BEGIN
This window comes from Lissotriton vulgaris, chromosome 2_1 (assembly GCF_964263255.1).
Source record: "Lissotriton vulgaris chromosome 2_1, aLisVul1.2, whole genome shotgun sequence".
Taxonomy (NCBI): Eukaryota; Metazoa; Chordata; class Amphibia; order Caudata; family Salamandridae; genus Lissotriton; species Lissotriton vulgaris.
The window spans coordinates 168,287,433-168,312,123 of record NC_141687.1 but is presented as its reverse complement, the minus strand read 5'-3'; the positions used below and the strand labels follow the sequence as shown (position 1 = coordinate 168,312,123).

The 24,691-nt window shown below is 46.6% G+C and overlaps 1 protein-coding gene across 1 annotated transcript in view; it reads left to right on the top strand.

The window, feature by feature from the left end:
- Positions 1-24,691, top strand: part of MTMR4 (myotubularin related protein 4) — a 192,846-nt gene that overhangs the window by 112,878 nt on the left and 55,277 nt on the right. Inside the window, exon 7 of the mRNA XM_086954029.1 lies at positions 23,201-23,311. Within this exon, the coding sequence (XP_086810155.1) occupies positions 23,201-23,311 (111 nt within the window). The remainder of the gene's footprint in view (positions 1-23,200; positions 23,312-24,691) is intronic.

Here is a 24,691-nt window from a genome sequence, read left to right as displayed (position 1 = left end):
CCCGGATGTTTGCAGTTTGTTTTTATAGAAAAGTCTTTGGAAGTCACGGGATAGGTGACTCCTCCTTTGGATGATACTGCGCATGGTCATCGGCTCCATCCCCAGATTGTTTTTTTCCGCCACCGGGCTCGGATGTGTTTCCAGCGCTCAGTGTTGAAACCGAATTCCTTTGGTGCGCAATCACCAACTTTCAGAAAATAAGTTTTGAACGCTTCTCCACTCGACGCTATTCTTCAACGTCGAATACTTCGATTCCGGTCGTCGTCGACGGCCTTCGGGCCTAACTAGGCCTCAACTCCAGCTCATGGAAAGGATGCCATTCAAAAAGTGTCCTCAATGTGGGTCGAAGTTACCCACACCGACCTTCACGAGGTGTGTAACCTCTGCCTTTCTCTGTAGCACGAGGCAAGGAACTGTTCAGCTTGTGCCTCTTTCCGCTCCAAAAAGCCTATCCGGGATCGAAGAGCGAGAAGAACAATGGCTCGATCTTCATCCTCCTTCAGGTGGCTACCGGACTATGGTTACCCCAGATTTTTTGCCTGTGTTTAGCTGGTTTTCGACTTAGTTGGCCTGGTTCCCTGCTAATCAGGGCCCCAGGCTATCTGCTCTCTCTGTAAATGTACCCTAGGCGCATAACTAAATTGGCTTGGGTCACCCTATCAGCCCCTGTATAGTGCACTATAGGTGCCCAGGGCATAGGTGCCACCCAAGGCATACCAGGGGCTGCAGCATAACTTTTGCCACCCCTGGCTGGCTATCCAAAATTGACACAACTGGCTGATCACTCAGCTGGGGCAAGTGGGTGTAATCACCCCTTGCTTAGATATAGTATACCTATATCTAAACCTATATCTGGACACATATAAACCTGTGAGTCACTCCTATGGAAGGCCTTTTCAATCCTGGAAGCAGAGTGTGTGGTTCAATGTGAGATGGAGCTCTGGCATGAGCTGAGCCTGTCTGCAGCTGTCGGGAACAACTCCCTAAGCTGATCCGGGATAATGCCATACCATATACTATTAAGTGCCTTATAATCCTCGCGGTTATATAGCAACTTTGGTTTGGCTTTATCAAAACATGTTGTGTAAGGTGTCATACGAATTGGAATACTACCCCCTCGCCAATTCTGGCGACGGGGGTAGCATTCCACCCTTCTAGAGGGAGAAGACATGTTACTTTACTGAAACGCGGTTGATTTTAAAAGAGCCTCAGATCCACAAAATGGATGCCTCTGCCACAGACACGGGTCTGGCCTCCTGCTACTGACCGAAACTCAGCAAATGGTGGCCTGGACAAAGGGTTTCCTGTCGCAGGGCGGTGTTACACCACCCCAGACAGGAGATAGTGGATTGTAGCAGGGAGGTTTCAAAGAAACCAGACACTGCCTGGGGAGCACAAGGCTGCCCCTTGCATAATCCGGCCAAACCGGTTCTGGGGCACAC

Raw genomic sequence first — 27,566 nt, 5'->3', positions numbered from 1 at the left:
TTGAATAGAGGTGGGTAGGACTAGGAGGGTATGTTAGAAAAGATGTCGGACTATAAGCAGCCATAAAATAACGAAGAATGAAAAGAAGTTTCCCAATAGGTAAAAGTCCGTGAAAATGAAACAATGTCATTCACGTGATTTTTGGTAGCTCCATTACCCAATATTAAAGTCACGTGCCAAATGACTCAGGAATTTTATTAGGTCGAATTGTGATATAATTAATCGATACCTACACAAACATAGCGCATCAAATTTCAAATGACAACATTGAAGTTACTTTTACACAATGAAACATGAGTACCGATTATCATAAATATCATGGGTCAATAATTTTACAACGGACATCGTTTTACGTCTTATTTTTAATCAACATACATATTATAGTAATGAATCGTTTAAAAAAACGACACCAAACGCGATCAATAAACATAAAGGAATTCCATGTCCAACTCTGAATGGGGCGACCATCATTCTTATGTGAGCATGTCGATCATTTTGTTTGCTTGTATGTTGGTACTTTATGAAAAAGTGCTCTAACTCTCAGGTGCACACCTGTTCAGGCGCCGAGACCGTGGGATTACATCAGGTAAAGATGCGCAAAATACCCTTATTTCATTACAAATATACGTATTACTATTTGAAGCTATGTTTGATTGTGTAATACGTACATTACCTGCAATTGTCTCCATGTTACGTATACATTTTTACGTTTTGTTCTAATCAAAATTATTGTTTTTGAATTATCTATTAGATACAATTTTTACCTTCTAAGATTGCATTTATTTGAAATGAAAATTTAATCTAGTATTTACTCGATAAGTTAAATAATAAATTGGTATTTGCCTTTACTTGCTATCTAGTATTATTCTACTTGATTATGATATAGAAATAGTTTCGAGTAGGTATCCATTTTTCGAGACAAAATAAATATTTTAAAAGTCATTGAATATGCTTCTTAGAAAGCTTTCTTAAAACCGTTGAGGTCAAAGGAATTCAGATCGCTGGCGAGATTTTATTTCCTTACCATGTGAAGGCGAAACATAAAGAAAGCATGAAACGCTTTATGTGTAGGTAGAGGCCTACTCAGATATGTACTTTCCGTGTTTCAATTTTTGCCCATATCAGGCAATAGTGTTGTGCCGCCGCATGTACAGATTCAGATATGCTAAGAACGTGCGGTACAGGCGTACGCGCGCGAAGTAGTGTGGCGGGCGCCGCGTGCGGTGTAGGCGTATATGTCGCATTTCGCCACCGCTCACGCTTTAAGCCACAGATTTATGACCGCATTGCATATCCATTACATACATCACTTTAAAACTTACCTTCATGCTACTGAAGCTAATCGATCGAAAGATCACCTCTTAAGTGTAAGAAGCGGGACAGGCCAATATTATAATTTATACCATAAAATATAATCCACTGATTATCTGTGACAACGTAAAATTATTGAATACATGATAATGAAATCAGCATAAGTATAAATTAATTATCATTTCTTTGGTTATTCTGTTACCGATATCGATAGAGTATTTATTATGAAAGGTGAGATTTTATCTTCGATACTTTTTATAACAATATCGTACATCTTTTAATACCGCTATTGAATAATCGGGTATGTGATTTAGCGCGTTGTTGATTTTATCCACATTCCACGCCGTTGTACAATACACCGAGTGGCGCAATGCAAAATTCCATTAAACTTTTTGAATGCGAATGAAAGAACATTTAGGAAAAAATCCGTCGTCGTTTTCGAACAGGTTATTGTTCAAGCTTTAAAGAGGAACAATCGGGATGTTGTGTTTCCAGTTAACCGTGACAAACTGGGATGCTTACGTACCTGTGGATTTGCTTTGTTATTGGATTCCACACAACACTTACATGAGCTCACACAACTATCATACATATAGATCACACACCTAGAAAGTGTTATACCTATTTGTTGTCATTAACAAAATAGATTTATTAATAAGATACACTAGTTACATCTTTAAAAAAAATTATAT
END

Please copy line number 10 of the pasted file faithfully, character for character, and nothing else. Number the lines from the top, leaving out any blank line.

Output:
Raw genomic sequence first — 27,566 nt, 5'->3', positions numbered from 1 at the left: